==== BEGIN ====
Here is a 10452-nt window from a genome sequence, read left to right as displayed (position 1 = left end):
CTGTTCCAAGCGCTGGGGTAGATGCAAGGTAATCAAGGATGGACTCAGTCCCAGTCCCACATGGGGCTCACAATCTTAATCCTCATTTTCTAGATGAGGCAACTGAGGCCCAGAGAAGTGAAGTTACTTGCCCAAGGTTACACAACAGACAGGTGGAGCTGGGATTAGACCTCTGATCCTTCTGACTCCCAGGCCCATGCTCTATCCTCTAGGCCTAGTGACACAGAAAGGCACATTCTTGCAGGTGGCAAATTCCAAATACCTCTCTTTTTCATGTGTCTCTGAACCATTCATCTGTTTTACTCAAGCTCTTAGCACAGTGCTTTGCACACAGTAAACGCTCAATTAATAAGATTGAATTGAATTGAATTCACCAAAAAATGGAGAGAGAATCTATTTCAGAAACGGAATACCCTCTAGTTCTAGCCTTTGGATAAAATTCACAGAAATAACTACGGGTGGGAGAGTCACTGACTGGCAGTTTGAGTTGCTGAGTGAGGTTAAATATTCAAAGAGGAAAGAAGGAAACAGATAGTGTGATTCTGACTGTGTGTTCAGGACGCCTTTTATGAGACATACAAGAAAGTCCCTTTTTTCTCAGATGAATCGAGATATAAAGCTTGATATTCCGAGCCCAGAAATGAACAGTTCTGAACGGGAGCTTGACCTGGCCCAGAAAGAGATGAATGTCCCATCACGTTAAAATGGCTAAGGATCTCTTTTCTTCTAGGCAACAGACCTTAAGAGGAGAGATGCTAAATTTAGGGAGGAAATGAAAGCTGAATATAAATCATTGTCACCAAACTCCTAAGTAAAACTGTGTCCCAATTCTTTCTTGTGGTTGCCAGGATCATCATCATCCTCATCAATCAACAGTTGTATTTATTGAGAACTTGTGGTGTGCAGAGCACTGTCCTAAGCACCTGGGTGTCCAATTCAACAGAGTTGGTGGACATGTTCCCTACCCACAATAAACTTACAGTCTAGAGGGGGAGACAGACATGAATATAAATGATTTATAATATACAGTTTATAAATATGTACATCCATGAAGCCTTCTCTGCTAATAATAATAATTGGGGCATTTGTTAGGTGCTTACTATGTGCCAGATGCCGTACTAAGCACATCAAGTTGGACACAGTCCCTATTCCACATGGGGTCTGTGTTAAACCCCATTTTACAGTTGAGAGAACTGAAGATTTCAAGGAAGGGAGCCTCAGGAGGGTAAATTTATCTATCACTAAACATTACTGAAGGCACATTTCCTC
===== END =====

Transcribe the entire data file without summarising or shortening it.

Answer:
Here is a 10452-nt window from a genome sequence, read left to right as displayed (position 1 = left end):
CTGTTCCAAGCGCTGGGGTAGATGCAAGGTAATCAAGGATGGACTCAGTCCCAGTCCCACATGGGGCTCACAATCTTAATCCTCATTTTCTAGATGAGGCAACTGAGGCCCAGAGAAGTGAAGTTACTTGCCCAAGGTTACACAACAGACAGGTGGAGCTGGGATTAGACCTCTGATCCTTCTGACTCCCAGGCCCATGCTCTATCCTCTAGGCCTAGTGACACAGAAAGGCACATTCTTGCAGGTGGCAAATTCCAAATACCTCTCTTTTTCATGTGTCTCTGAACCATTCATCTGTTTTACTCAAGCTCTTAGCACAGTGCTTTGCACACAGTAAACGCTCAATTAATAAGATTGAATTGAATTGAATTCACCAAAAAATGGAGAGAGAATCTATTTCAGAAACGGAATACCCTCTAGTTCTAGCCTTTGGATAAAATTCACAGAAATAACTACGGGTGGGAGAGTCACTGACTGGCAGTTTGAGTTGCTGAGTGAGGTTAAATATTCAAAGAGGAAAGAAGGAAACAGATAGTGTGATTCTGACTGTGTGTTCAGGACGCCTTTTATGAGACATACAAGAAAGTCCCTTTTTTCTCAGATGAATCGAGATATAAAGCTTGATATTCCGAGCCCAGAAATGAACAGTTCTGAACGGGAGCTTGACCTGGCCCAGAAAGAGATGAATGTCCCATCACGTTAAAATGGCTAAGGATCTCTTTTCTTCTAGGCAACAGACCTTAAGAGGAGAGATGCTAAATTTAGGGAGGAAATGAAAGCTGAATATAAATCATTGTCACCAAACTCCTAAGTAAAACTGTGTCCCAATTCTTTCTTGTGGTTGCCAGGATCATCATCATCCTCATCAATCAACAGTTGTATTTATTGAGAACTTGTGGTGTGCAGAGCACTGTCCTAAGCACCTGGGTGTCCAATTCAACAGAGTTGGTGGACATGTTCCCTACCCACAATAAACTTACAGTCTAGAGGGGGAGACAGACATGAATATAAATGATTTATAATATACAGTTTATAAATATGTACATCCATGAAGCCTTCTCTGCTAATAATAATAATTGGGGCATTTGTTAGGTGCTTACTATGTGCCAGATGCCGTACTAAGCACATCAAGTTGGACACAGTCCCTATTCCACATGGGGTCTGTGTTAAACCCCATTTTACAGTTGAGAGAACTGAAGATTTCAAGGAAGGGAGCCTCAGGAGGGTAAATTTATCTATCACTAAACATTACTGAAGGCACATTTCCTC